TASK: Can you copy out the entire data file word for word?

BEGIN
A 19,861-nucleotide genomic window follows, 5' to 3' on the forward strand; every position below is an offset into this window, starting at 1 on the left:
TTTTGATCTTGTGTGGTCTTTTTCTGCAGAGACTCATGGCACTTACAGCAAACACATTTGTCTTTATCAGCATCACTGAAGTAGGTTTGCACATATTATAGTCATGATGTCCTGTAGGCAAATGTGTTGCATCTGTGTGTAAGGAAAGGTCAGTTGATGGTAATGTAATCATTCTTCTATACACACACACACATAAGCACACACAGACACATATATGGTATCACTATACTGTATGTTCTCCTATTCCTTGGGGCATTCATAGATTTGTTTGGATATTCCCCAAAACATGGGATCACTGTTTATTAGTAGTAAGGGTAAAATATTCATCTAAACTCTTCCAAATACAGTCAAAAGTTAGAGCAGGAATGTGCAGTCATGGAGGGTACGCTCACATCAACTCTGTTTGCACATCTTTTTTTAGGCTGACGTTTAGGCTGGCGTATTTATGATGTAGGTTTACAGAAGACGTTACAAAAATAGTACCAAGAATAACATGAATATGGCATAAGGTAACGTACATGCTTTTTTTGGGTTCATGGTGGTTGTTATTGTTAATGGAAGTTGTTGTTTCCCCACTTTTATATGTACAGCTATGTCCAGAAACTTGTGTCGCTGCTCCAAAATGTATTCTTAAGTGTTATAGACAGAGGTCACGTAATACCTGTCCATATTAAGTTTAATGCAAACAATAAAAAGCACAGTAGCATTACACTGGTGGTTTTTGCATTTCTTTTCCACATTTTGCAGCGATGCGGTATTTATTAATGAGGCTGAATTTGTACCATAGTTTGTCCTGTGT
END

A 19,861-nucleotide genomic window follows, 5' to 3' on the forward strand; every position below is an offset into this window, starting at 1 on the left:
TTTTGATCTTGTGTGGTCTTTTTCTGCAGAGACTCATGGCACTTACAGCAAACACATTTGTCTTTATCAGCATCACTGAAGTAGGTTTGCACATATTATAGTCATGATGTCCTGTAGGCAAATGTGTTGCATCTGTGTGTAAGGAAAGGTCAGTTGATGGTAATGTAATCATTCTTCTATACACACACACACATAAGCACACACAGACACATATATGGTATCACTATACTGTATGTTCTCCTATTCCTTGGGGCATTCATAGATTTGTTTGGATATTCCCCAAAACATGGGATCACTGTTTATTAGTAGTAAGGGTAAAATATTCATCTAAACTCTTCCAAATACAGTCAAAAGTTAGAGCAGGAATGTGCAGTCATGGAGGGTACGCTCACATCAACTCTGTTTGCACATCTTTTTTTAGGCTGACGTTTAGGCTGGCGTATTTATGATGTAGGTTTACAGAAGACGTTACAAAAATAGTACCAAGAATAACATGAATATGGCATAAGGTAACGTACATGCTTTTTTTGGGTTCATGGTGGTTGTTATTGTTAATGGAAGTTGTTGTTTCCCCACTTTTATATGTACAGCTATGTCCAGAAACTTGTGTCGCTGCTCCAAAATGTATTCTTAAGTGTTATAGACAGAGGTCACGTAATACCTGTCCATATTAAGTTTAATGCAAACAATAAAAAGCACAGTAGCATTACACTGGTGGTTTTTGCATTTCTTTTCCACATTTTGCAGCGATGCGGTATTTATTAATGAGGCTGAATTTGTACCATAGTTTGTCCTGTGT